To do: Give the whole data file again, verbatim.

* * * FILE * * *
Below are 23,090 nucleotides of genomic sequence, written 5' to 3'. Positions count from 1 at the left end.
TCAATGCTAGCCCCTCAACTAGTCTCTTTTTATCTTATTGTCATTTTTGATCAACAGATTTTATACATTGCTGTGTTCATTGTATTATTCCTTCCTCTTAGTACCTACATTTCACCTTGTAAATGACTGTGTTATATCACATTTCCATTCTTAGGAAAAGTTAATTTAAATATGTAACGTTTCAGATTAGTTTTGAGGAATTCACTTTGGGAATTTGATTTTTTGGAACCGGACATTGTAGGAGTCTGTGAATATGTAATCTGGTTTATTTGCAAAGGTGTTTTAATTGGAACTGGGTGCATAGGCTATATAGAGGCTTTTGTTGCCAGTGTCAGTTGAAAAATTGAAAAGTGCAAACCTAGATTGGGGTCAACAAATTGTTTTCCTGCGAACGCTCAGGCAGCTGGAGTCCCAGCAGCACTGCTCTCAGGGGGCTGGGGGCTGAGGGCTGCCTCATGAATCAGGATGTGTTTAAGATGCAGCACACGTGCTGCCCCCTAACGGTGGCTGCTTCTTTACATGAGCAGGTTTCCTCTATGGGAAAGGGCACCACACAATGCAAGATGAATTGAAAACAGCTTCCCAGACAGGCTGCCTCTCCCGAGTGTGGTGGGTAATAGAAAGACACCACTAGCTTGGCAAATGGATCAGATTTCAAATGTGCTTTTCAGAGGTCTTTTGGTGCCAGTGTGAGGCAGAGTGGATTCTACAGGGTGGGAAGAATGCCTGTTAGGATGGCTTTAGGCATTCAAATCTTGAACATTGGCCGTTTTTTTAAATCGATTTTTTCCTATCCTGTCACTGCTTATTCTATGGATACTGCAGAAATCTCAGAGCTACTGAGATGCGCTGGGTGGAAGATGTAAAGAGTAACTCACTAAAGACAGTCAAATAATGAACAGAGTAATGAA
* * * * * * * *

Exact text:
Below are 23,090 nucleotides of genomic sequence, written 5' to 3'. Positions count from 1 at the left end.
TCAATGCTAGCCCCTCAACTAGTCTCTTTTTATCTTATTGTCATTTTTGATCAACAGATTTTATACATTGCTGTGTTCATTGTATTATTCCTTCCTCTTAGTACCTACATTTCACCTTGTAAATGACTGTGTTATATCACATTTCCATTCTTAGGAAAAGTTAATTTAAATATGTAACGTTTCAGATTAGTTTTGAGGAATTCACTTTGGGAATTTGATTTTTTGGAACCGGACATTGTAGGAGTCTGTGAATATGTAATCTGGTTTATTTGCAAAGGTGTTTTAATTGGAACTGGGTGCATAGGCTATATAGAGGCTTTTGTTGCCAGTGTCAGTTGAAAAATTGAAAAGTGCAAACCTAGATTGGGGTCAACAAATTGTTTTCCTGCGAACGCTCAGGCAGCTGGAGTCCCAGCAGCACTGCTCTCAGGGGGCTGGGGGCTGAGGGCTGCCTCATGAATCAGGATGTGTTTAAGATGCAGCACACGTGCTGCCCCCTAACGGTGGCTGCTTCTTTACATGAGCAGGTTTCCTCTATGGGAAAGGGCACCACACAATGCAAGATGAATTGAAAACAGCTTCCCAGACAGGCTGCCTCTCCCGAGTGTGGTGGGTAATAGAAAGACACCACTAGCTTGGCAAATGGATCAGATTTCAAATGTGCTTTTCAGAGGTCTTTTGGTGCCAGTGTGAGGCAGAGTGGATTCTACAGGGTGGGAAGAATGCCTGTTAGGATGGCTTTAGGCATTCAAATCTTGAACATTGGCCGTTTTTTTAAATCGATTTTTTCCTATCCTGTCACTGCTTATTCTATGGATACTGCAGAAATCTCAGAGCTACTGAGATGCGCTGGGTGGAAGATGTAAAGAGTAACTCACTAAAGACAGTCAAATAATGAACAGAGTAATGAA